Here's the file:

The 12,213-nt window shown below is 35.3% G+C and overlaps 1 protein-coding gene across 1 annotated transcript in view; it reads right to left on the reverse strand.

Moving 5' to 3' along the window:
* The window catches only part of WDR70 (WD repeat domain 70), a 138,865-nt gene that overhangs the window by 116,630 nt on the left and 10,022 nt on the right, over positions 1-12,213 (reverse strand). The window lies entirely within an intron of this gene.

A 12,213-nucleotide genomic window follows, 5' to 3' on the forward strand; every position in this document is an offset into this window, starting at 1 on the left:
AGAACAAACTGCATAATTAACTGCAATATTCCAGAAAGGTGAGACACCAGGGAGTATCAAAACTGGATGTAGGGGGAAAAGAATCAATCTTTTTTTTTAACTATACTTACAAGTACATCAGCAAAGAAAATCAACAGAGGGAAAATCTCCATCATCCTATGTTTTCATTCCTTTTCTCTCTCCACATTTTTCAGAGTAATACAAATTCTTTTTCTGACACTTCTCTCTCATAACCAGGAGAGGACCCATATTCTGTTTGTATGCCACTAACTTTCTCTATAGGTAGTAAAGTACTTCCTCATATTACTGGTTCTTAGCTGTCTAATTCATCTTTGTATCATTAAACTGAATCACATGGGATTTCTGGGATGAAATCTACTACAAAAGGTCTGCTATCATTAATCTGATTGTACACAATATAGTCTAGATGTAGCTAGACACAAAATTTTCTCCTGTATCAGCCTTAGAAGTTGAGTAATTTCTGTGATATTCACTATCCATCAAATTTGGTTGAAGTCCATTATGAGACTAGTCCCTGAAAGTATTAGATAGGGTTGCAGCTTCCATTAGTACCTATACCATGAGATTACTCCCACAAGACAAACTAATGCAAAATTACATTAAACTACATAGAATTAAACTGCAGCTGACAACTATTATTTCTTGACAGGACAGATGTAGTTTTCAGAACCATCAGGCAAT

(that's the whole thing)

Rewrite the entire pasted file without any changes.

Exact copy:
The 12,213-nt window shown below is 35.3% G+C and overlaps 1 protein-coding gene across 1 annotated transcript in view; it reads right to left on the reverse strand.

Moving 5' to 3' along the window:
* The window catches only part of WDR70 (WD repeat domain 70), a 138,865-nt gene that overhangs the window by 116,630 nt on the left and 10,022 nt on the right, over positions 1-12,213 (reverse strand). The window lies entirely within an intron of this gene.

A 12,213-nucleotide genomic window follows, 5' to 3' on the forward strand; every position in this document is an offset into this window, starting at 1 on the left:
AGAACAAACTGCATAATTAACTGCAATATTCCAGAAAGGTGAGACACCAGGGAGTATCAAAACTGGATGTAGGGGGAAAAGAATCAATCTTTTTTTTTAACTATACTTACAAGTACATCAGCAAAGAAAATCAACAGAGGGAAAATCTCCATCATCCTATGTTTTCATTCCTTTTCTCTCTCCACATTTTTCAGAGTAATACAAATTCTTTTTCTGACACTTCTCTCTCATAACCAGGAGAGGACCCATATTCTGTTTGTATGCCACTAACTTTCTCTATAGGTAGTAAAGTACTTCCTCATATTACTGGTTCTTAGCTGTCTAATTCATCTTTGTATCATTAAACTGAATCACATGGGATTTCTGGGATGAAATCTACTACAAAAGGTCTGCTATCATTAATCTGATTGTACACAATATAGTCTAGATGTAGCTAGACACAAAATTTTCTCCTGTATCAGCCTTAGAAGTTGAGTAATTTCTGTGATATTCACTATCCATCAAATTTGGTTGAAGTCCATTATGAGACTAGTCCCTGAAAGTATTAGATAGGGTTGCAGCTTCCATTAGTACCTATACCATGAGATTACTCCCACAAGACAAACTAATGCAAAATTACATTAAACTACATAGAATTAAACTGCAGCTGACAACTATTATTTCTTGACAGGACAGATGTAGTTTTCAGAACCATCAGGCAAT